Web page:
Five year’s butter price development (source GDT)
The surge in dairy fat prices, which has taken butter values to record highs on some markets, could spark a ”fundamental market change” for milk processors, co-operative giant Arla Foods said, forecasting a continued dairy market revival.
Peder Tuborgh, the Arla chief executive, termed the rally in values of milk fats as the ”key driver of positive developments in the global [dairy] market”, which has seen values at GlobalDairyTrade auctions, for instance, rebound by 70% over the past year.
Global Dairy Trade Butter Price
This GDT figure shows the butter price development during the past 12 months.
Court of Justice of the European Union’s verdict: Purely plant-based products cannot, in principle, be marketed with designations such as ‘milk’, ‘cream’, ‘butter’, ‘cheese’ or ‘yoghurt’, which are reserved by EU law for animal products.
In the judgment, the Court observes that, in principle, for the purposes of the marketing and advertising in question, the relevant legislation reserves the term ‘milk’ only for milk of animal origin. In addition, except where expressly provided, that legislation reserves designations like ‘cream’, ‘chantilly’, ‘butter’, ‘cheese’ and ‘yoghurt’ solely for milk products, that is products derived from milk.
Japan’s dairy industry is in crisis mode as the country’s top milk producing area falls behind in raw milk production.
Slammed by destructive typhoons last summer and facing fundamental challenges, dairy farms in Japan’s large northern island of Hokkaido are struggling, their problems affecting people throughout the country.
In the past few years, Japan has suffered occasional butter shortages, due largely to decreased milk production in dairy farms outside Hokkaido. These farms are generally smaller than their northern counterparts, and thus more susceptible to external forces that can affect production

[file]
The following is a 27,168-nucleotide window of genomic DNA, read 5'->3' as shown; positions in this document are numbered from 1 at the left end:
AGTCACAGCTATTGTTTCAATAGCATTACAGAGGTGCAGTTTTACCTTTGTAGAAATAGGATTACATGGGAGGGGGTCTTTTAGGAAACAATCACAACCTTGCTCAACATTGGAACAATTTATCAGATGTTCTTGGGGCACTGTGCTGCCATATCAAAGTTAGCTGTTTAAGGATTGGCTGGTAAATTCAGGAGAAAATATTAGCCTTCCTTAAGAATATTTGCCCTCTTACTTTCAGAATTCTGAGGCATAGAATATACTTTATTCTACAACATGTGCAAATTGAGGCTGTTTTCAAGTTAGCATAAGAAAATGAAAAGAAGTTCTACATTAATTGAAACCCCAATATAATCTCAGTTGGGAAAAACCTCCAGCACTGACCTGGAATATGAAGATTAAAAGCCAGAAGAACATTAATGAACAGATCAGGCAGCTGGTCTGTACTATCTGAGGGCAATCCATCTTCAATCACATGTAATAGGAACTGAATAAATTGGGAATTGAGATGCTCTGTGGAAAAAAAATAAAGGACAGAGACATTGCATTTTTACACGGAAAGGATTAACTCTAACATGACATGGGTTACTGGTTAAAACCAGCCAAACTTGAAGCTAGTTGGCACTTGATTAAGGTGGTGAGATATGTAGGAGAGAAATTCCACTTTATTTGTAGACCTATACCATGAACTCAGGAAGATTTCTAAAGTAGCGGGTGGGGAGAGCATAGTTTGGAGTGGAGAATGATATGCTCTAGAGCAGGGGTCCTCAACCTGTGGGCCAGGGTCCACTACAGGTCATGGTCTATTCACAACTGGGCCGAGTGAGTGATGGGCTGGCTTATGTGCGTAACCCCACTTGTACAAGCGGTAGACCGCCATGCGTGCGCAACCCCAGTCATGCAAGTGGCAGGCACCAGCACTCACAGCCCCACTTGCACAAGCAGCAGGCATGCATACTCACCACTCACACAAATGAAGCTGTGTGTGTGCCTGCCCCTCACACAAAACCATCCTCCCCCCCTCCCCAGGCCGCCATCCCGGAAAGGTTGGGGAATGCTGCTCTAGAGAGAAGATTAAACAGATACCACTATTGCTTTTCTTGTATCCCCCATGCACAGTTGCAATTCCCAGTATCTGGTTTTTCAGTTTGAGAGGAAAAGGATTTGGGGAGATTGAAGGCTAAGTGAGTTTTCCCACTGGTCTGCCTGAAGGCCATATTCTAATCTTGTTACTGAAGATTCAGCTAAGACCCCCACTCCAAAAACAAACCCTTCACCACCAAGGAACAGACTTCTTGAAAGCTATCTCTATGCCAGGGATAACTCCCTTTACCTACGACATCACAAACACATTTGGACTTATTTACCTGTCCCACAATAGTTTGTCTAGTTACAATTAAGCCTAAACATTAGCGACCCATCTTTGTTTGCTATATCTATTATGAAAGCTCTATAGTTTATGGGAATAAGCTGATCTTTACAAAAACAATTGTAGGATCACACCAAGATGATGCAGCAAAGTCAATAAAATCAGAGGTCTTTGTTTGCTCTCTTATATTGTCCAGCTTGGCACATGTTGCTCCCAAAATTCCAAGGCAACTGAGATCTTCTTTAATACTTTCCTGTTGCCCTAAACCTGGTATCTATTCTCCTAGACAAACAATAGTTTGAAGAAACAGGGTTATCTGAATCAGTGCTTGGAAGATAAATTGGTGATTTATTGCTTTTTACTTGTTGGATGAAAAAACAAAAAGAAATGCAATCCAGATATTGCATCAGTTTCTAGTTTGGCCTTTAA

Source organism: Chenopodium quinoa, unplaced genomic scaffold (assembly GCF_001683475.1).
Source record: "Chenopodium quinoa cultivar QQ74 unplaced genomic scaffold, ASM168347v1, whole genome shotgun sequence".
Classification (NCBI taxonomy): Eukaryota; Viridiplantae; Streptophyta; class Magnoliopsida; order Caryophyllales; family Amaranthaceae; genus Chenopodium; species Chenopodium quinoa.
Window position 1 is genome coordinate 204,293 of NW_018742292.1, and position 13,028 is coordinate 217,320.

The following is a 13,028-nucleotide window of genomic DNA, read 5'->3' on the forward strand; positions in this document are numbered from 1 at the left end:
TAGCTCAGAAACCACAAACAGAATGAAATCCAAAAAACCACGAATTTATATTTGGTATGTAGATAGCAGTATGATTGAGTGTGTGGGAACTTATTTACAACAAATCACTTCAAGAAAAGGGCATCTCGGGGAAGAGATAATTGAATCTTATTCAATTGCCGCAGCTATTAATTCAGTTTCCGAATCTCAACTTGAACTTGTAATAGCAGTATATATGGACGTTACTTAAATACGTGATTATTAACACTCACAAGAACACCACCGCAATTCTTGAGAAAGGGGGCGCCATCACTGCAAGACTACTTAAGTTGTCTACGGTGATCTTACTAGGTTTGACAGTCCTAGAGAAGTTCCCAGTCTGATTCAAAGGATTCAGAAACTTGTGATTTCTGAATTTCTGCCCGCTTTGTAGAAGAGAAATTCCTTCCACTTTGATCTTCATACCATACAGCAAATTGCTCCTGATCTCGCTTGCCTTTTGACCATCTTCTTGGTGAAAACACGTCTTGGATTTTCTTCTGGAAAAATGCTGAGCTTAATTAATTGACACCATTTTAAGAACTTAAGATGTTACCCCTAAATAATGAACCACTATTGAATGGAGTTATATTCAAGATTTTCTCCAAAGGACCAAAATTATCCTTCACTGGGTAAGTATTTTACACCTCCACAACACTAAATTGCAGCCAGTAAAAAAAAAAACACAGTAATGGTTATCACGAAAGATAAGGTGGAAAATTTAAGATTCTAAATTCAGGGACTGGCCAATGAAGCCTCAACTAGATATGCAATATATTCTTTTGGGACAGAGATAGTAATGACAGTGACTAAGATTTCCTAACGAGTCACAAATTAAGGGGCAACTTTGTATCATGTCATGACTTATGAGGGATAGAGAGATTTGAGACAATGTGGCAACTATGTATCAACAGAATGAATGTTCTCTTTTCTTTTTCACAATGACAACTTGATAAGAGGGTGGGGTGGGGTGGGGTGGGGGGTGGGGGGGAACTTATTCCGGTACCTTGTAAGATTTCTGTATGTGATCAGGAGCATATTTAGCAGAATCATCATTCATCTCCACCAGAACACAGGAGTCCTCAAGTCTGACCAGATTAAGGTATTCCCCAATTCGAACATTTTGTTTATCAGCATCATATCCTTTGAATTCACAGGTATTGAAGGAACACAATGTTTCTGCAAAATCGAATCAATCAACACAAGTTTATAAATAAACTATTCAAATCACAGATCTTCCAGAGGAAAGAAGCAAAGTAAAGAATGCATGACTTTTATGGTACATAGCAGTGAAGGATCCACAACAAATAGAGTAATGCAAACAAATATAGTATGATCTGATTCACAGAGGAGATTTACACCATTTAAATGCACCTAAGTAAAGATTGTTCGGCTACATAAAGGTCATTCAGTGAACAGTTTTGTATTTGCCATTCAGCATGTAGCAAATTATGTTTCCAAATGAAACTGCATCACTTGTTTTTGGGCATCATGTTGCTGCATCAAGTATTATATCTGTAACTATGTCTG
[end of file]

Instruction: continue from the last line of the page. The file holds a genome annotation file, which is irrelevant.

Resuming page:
Japan’s pricing structure for milk products can be blamed for this: Raw milk used for producing drinking milk is priced higher than milk used to make butter, cheese and other processed dairy products. As a result, a smaller portion of raw milk was allocated for butter.
There is hesitation in the market as the outlook for currency changes, production levels, and stocks fuels short-term volatility, according to the Rabobank Global Dairy Quarterly Q1 2017.
With butter prices continuing to trade at near-record levels, it’s tempting to talk of ‘market spreads’. ”The spread between the elevated butter prices and skimmed milk powder prices—which continue to fall—has never been bigger and continues to widen, although it’s nearing its climax.
The market will again look to the European Commission to support European SMP prices—and therefore global dairy prices—as it now seems all but certain that intervention buying will be needed again in 2017.
As the year progresses, Rabobank sees global butter prices remaining firm. They will be needed to maintain margins due to the persistent low value of skimmed milk, which is likely to remain weak, but stable, supported by limited stocks in Oceania and intervention buying in Europe. Cheese prices are also likely to remain stable, given the continued growth in export markets. WMP prices are also likely to remain stable for the rest of 2017, supported by limited suppliers and limited available stocks.